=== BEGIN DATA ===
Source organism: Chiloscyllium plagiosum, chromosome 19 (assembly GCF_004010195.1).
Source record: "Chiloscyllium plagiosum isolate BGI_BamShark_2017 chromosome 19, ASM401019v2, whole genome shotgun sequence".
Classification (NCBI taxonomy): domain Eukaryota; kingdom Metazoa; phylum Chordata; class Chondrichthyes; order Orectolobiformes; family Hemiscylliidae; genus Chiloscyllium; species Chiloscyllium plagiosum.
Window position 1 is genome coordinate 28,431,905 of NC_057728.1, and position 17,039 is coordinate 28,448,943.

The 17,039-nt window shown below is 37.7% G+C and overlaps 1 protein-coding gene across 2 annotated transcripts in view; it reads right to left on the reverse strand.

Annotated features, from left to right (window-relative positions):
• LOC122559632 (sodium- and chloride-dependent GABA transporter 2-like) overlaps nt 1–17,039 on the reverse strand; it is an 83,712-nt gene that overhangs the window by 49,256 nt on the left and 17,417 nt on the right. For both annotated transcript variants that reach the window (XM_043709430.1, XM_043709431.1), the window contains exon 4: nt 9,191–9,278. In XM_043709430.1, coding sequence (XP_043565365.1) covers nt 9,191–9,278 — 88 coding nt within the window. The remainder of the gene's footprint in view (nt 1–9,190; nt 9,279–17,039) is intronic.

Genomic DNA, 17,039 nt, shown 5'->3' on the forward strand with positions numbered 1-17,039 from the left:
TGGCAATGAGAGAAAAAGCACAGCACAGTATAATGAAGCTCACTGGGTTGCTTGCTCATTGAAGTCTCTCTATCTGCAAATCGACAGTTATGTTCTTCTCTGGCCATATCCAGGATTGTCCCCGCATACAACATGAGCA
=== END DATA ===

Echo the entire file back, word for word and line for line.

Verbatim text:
Source organism: Chiloscyllium plagiosum, chromosome 19 (assembly GCF_004010195.1).
Source record: "Chiloscyllium plagiosum isolate BGI_BamShark_2017 chromosome 19, ASM401019v2, whole genome shotgun sequence".
Classification (NCBI taxonomy): domain Eukaryota; kingdom Metazoa; phylum Chordata; class Chondrichthyes; order Orectolobiformes; family Hemiscylliidae; genus Chiloscyllium; species Chiloscyllium plagiosum.
Window position 1 is genome coordinate 28,431,905 of NC_057728.1, and position 17,039 is coordinate 28,448,943.

The 17,039-nt window shown below is 37.7% G+C and overlaps 1 protein-coding gene across 2 annotated transcripts in view; it reads right to left on the reverse strand.

Annotated features, from left to right (window-relative positions):
• LOC122559632 (sodium- and chloride-dependent GABA transporter 2-like) overlaps nt 1–17,039 on the reverse strand; it is an 83,712-nt gene that overhangs the window by 49,256 nt on the left and 17,417 nt on the right. For both annotated transcript variants that reach the window (XM_043709430.1, XM_043709431.1), the window contains exon 4: nt 9,191–9,278. In XM_043709430.1, coding sequence (XP_043565365.1) covers nt 9,191–9,278 — 88 coding nt within the window. The remainder of the gene's footprint in view (nt 1–9,190; nt 9,279–17,039) is intronic.

Genomic DNA, 17,039 nt, shown 5'->3' on the forward strand with positions numbered 1-17,039 from the left:
TGGCAATGAGAGAAAAAGCACAGCACAGTATAATGAAGCTCACTGGGTTGCTTGCTCATTGAAGTCTCTCTATCTGCAAATCGACAGTTATGTTCTTCTCTGGCCATATCCAGGATTGTCCCCGCATACAACATGAGCA